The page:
I am woman, hear me roar.
A conference last week on the future of the academic profession had, according to the associated website, 20 speakers, only 4 of whom were female. I would have gone, but as I prepared to register and read through the line up, I became so irritated that I decided to vote with my feet.
The report that informed the conference (written by 6 men and no women) tells a bleak story about the academic profession’s attractiveness to women.
According to the report, “a higher proportion of women than men have typically been employed as casuals, and a lower proportion have occupied tenured posts”. This is bad news, right?
Er, maybe not. The report then quotes from the ABS, saying, “the flexibility associated with such arrangements may suit their particular needs”. Really? When I worked as a sessional, it wasn’t very ‘flexible’. I had to turn up at the same time every week and teach three classes in a row, whether my children were sick or not. And if I didn’t turn up, I didn’t get paid.
When I did get paid, it wasn’t very much. In terms of meeting my ‘particular needs’, they included a financial need to pay the exorbitant childcare fees (even when the children were sick and didn’t go to the creche). My pay barely covered the fees and when I factored in travel costs, I might have been marginally better off financially if I’d stayed home or found different work.
Not only do female academics occupy the lower rungs of the academic ladder, they get paid less than their male counterparts.
As Andrew Crook reported in Crikey in August this year, a ‘leading’ university was recently denied a place on a Federal Government equal opportunity list designed to promote the advancement of women because it paid female staff too little. (http://www.crikey.com.au/2009/08/04/the-university-of-melbournes-gender-blindspot/).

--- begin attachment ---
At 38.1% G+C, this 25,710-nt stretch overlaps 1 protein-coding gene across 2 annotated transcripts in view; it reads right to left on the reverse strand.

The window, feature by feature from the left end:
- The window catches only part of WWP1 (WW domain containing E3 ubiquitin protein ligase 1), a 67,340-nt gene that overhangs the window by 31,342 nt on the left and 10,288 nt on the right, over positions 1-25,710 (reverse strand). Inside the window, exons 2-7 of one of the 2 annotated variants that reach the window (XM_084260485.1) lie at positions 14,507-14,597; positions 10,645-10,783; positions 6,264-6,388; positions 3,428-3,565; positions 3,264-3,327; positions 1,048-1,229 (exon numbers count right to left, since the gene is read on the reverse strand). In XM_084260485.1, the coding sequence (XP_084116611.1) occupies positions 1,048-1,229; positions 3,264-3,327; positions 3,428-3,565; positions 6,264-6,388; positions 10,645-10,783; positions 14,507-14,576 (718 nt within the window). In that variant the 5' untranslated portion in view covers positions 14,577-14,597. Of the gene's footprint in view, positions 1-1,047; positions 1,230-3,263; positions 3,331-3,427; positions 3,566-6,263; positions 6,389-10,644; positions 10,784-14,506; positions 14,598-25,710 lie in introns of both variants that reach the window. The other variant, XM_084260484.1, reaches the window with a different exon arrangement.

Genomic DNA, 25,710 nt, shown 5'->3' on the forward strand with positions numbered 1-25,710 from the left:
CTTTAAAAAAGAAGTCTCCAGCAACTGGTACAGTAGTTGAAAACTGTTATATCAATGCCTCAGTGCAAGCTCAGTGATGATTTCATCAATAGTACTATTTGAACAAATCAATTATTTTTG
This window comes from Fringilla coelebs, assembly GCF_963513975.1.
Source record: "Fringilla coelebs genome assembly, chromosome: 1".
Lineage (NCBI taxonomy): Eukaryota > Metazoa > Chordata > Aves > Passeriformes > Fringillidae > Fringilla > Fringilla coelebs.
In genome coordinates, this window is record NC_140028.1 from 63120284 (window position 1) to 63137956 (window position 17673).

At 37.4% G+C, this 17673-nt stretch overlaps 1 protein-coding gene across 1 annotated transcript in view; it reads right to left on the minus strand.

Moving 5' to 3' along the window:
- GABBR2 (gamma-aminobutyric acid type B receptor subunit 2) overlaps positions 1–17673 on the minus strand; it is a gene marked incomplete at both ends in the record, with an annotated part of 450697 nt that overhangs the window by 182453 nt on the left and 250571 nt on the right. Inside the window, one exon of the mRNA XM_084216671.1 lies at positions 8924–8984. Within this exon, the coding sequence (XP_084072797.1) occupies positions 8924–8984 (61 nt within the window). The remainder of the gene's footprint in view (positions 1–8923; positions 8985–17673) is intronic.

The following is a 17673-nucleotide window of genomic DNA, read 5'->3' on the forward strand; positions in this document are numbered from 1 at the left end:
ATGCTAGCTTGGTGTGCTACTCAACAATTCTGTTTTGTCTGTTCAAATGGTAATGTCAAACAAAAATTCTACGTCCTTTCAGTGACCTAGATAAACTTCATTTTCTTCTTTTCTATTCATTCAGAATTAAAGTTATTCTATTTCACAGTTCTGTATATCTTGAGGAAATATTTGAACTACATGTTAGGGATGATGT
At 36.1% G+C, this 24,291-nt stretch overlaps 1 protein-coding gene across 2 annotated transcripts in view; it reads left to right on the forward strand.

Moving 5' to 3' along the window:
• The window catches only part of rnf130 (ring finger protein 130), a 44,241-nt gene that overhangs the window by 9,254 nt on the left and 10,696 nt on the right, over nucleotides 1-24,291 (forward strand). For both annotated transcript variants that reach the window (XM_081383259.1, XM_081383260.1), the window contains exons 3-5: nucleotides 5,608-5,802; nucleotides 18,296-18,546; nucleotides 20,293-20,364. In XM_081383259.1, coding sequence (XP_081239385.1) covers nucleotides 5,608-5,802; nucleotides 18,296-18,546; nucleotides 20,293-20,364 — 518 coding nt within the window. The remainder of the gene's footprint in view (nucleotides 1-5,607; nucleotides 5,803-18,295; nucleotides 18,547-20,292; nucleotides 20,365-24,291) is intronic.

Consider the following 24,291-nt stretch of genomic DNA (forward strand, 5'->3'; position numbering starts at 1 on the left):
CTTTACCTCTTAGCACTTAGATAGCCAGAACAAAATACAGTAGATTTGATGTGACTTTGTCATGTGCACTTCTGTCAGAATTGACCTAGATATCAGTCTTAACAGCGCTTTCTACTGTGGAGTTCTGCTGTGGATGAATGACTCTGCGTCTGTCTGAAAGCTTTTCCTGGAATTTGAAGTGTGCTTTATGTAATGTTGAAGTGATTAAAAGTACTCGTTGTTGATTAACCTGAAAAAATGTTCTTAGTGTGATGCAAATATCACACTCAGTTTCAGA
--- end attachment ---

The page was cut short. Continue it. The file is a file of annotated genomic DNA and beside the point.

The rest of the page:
The University was “was stripped of its status” as a member of the Employer of Choice for Women list after it failed to meet prescribed pay equity measures.
As Crook explains, pay equity is the difference between salaries for women and men at equivalent occupational levels within an institution. Under official Equal Opportunity for Women in the Workplace Agency guidelines, the gender differential in similar jobs must be lower than 17.2 per cent. This University’s is higher than that.
I used to work at the university in question but I changed universities (and when I moved, I got a very big pay rise). The university in question the same university that held the conference with the 80% male speaker line up last week and a 100% male report authorship. It’s the same university that removed my name from a report I co-authored until I sought advice from a lawyer and then complained to a senior male in the university. He passed the matter onto a less senior woman, but we resolved it. (Leave it to the girls.)
I was discussing all of this with a female colleague last week and she confessed that she had recently sent “a rant” to the same university about the lack of female speakers in a public seminar series but that she had not signed her missive. When I asked why she wanted to remain anonymous, she said, “Men are powerful in universities and I might want a job there one day”.
I hope not. There is a line of argument that suggests that if you can’t beat ‘em, you should join ‘em. But in the case of the academic profession, if you’re a woman, I’d suggest instead joining a university that demonstrably supports women, and not by offering them ‘flexible’ casual work.
But as universities that demonstrably support women are a bit thin on the ground (my own a notable exception), I wouldn’t blame any woman who went outside the academic profession in search of a better deal. If we are serious about the future of the academic profession, we need to get serious about women in academia.
And maybe some more of us need to roar a bit as well.